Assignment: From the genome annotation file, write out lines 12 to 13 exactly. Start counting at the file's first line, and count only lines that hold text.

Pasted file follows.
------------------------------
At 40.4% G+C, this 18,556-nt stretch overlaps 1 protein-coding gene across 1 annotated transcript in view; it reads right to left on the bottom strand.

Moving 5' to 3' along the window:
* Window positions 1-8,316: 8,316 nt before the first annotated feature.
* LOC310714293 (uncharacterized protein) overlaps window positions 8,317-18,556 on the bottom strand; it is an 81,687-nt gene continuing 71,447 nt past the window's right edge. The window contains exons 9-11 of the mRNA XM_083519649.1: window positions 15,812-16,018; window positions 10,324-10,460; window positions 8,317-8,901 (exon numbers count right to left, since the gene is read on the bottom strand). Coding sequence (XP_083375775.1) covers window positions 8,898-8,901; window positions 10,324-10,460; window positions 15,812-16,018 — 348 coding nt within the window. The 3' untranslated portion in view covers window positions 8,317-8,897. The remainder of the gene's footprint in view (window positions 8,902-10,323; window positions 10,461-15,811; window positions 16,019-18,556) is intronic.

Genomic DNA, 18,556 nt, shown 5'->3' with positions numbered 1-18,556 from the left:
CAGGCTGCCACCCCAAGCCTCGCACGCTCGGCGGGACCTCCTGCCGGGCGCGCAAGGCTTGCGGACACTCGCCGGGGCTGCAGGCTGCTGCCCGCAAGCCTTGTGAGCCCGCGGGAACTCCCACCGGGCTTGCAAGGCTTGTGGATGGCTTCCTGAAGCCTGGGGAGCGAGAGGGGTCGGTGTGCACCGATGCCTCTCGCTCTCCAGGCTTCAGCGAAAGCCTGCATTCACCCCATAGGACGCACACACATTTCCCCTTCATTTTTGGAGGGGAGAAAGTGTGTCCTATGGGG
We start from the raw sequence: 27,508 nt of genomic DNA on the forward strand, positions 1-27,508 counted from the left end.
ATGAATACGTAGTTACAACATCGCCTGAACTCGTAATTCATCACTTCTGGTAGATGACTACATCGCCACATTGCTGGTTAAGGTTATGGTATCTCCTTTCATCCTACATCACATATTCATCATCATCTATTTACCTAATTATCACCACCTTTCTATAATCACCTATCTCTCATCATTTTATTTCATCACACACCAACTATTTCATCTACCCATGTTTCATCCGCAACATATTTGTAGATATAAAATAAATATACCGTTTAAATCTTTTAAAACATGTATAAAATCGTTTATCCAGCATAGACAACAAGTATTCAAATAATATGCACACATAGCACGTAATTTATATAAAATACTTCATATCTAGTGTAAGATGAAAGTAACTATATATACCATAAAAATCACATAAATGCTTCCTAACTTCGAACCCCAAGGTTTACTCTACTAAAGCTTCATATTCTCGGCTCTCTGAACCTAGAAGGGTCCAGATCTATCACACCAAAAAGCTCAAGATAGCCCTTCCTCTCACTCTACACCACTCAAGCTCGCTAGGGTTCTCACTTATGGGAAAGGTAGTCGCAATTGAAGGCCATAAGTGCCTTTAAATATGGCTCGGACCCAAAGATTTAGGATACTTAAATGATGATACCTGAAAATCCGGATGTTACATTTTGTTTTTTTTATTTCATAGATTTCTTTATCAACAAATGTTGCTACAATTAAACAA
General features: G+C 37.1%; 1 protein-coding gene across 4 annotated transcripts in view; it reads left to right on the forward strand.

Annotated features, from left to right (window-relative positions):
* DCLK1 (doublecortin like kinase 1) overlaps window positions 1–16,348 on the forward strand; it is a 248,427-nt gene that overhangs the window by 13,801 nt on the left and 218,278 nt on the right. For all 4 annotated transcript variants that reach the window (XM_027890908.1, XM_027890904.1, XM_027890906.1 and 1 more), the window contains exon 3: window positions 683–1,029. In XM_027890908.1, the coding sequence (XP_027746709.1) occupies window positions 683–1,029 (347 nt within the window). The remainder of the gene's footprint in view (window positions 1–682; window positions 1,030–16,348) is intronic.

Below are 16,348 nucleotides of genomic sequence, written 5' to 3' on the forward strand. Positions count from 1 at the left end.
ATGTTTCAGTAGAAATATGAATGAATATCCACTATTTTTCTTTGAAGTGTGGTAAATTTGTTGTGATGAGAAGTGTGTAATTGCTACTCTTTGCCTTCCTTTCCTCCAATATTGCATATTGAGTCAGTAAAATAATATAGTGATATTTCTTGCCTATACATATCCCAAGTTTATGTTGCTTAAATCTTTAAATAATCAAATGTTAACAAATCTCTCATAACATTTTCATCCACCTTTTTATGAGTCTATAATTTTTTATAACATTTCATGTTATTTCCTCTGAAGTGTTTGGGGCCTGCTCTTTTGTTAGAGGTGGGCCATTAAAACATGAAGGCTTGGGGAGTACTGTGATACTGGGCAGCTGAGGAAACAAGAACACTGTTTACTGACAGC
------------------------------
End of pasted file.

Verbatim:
Below are 16,348 nucleotides of genomic sequence, written 5' to 3' on the forward strand. Positions count from 1 at the left end.
ATGTTTCAGTAGAAATATGAATGAATATCCACTATTTTTCTTTGAAGTGTGGTAAATTTGTTGTGATGAGAAGTGTGTAATTGCTACTCTTTGCCTTCCTTTCCTCCAATATTGCATATTGAGTCAGTAAAATAATATAGTGATATTTCTTGCCTATACATATCCCAAGTTTATGTTGCTTAAATCTTTAAATAATCAAATGTTAACAAATCTCTCATAACATTTTCATCCACCTTTTTATGAGTCTATAATTTTTTATAACATTTCATGTTATTTCCTCTGAAGTGTTTGGGGCCTGCTCTTTTGTTAGAGGTGGGCCATTAAAACATGAAGGCTTGGGGAGTACTGTGATACTGGGCAGCTGAGGAAACAAGAACACTGTTTACTGACAGC